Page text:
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A Just Man Should Fear No Death in the Apology by Plato Essay

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Plato’s Apology
The Apology was written by Plato, and relates Socrates’ defense at his trial on charges of corrupting the youth and impiety. Socrates argues that he is innocent of both charges. His defense is ultimately unsuccessful, and he is convicted and sentenced to death. Socrates concludes the Apology by arguing that a just man should have no fear of death.

Socrates defends himself against the charges brought against him by his prosecutor Meletus in two ways. One way consists of a description of Socrates’ motivation and method, which he hopes will explain to the jury why some people, including his prosecutors, dislike him. The second defense consists of Socrates responding directly to the two charges brought against him:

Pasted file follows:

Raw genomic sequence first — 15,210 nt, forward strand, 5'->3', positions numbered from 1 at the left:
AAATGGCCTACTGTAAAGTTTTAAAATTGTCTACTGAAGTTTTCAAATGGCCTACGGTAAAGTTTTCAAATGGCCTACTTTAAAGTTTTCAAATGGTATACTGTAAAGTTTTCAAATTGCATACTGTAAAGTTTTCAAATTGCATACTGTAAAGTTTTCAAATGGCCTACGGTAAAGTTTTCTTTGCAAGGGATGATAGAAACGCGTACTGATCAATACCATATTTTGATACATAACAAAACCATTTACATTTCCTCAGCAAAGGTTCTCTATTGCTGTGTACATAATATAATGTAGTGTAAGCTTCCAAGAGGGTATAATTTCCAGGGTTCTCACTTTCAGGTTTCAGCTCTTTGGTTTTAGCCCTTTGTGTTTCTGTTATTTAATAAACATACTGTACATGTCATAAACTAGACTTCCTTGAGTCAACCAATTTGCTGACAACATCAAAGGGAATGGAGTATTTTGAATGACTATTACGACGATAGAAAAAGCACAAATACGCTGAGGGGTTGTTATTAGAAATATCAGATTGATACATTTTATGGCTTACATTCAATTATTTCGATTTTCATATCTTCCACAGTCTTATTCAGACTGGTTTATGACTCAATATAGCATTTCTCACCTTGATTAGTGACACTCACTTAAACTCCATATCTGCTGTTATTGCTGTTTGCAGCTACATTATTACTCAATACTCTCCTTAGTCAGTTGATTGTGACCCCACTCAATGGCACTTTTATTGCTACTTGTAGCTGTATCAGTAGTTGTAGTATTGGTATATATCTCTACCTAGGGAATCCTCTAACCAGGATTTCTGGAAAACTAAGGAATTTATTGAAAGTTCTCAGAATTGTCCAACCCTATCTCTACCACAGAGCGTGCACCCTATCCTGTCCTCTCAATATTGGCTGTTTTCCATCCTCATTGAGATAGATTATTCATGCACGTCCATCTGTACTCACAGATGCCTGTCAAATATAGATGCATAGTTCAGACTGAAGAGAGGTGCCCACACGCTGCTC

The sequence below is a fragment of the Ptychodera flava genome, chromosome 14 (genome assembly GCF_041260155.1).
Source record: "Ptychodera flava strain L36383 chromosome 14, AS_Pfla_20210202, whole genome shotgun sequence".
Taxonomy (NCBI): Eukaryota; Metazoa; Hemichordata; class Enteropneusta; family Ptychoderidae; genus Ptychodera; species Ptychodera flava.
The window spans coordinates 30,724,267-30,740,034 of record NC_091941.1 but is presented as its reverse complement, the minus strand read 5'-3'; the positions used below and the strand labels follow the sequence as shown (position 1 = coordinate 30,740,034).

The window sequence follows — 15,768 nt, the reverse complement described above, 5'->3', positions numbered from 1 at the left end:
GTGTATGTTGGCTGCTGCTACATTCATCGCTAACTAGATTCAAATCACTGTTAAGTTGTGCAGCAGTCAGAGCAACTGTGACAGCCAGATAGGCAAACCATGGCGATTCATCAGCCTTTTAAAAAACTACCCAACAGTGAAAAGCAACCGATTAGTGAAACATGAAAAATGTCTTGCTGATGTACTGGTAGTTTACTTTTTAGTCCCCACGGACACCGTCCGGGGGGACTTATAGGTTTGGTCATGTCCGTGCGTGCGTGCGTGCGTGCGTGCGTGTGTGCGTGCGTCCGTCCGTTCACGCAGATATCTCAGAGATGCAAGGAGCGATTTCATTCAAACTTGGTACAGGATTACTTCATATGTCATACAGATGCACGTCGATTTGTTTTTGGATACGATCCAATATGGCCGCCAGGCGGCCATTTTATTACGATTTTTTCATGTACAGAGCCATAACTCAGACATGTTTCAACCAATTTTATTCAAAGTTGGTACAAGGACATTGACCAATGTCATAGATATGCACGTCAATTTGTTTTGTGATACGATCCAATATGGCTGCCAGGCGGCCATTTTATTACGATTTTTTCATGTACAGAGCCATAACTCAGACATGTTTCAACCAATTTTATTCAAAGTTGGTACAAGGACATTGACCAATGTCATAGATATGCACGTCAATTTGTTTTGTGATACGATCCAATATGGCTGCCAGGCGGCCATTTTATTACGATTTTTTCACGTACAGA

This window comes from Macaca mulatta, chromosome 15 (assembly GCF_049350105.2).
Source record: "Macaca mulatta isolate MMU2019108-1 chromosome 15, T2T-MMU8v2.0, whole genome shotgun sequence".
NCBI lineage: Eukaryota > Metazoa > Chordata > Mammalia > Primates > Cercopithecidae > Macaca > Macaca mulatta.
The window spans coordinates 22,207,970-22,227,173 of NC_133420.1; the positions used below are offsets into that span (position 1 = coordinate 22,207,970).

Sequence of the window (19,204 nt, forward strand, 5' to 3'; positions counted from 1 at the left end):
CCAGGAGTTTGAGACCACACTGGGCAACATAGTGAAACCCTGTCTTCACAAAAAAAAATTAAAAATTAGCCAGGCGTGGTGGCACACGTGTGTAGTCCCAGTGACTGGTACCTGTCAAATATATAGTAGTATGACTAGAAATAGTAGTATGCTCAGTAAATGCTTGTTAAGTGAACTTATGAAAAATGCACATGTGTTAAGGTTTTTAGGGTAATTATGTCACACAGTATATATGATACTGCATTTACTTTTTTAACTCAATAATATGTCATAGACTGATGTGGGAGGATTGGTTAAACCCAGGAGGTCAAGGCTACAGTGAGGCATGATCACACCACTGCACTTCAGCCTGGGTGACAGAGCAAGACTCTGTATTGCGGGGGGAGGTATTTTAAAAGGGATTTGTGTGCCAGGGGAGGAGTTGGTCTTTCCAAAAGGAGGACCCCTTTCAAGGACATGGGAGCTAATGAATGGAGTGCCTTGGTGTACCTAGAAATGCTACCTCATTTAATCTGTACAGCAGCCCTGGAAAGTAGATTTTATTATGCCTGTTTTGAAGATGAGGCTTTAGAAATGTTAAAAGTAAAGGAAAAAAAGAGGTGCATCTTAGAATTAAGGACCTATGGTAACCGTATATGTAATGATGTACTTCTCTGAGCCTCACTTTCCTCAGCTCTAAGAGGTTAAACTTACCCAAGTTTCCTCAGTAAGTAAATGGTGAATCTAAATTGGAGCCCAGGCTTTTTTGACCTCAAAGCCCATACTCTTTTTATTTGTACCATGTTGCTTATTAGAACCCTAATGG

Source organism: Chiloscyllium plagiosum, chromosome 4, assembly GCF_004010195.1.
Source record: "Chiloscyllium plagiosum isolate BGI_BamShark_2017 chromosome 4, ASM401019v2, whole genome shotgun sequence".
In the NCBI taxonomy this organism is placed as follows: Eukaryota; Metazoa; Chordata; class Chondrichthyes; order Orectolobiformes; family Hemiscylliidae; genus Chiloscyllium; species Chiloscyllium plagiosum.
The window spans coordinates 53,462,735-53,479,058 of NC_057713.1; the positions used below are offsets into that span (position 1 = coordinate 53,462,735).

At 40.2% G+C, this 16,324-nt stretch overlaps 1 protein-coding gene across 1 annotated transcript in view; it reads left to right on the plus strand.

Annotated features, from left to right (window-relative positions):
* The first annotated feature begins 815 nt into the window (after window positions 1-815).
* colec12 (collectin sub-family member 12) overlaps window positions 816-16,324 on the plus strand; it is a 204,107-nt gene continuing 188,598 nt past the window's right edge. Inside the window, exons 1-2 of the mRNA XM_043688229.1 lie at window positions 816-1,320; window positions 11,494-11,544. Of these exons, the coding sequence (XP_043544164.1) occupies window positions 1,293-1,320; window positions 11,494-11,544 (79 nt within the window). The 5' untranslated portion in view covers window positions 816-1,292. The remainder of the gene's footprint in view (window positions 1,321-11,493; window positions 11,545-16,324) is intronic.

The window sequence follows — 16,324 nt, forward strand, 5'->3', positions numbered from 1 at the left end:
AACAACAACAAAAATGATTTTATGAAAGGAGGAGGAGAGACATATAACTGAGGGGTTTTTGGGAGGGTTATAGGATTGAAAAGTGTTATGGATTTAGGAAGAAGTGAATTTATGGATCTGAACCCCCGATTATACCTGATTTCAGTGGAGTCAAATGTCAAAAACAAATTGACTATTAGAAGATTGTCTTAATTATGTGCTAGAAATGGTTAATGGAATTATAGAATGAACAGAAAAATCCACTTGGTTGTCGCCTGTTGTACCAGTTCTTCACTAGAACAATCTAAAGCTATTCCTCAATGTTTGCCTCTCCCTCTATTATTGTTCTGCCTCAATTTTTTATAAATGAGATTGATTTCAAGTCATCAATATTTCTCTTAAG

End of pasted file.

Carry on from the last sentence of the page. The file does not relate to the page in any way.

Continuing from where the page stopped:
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He points out that he has never received pay for his services, and presents his poverty as proof of his service to the god (p. 30). Finally, Socrates claims that the god has given him a “divine sign” which warns him when he is about to do something wrong. It is this sign, he says, that has prevented him from leading a “public” life of politics. Socrates responds to the charge that he is guilty of corrupting the youth, in two ways. The first way (p. 28) attempts to show that Meletus’ charge is “frivolous” on the grounds that it does not conform to plausible examples of how creatures become corrupted. Under questioning from Socrates, Meletus grants that all of the citizens of Athens except Socrates benefit the youth of Athens; Socrates alone corrupts them. Yet this is implausible, Socrates implies, for in other cases of corruption, such as the corruption of horses by bad owners, the contrary is the case, with only one or a few individuals benefiting them, and most people corrupting them. Socrates’ second argument against the charge of corrupting the youth presents a dilemma. Although Meletus asserts that Socrates corrupts the youth deliberately, Socrates vehemently denies this (p. 29). Assuming that the alleged corruption is not deliberate, Socrates then presents Meletus with two possibilities: “Either I do not corrupt the young or,
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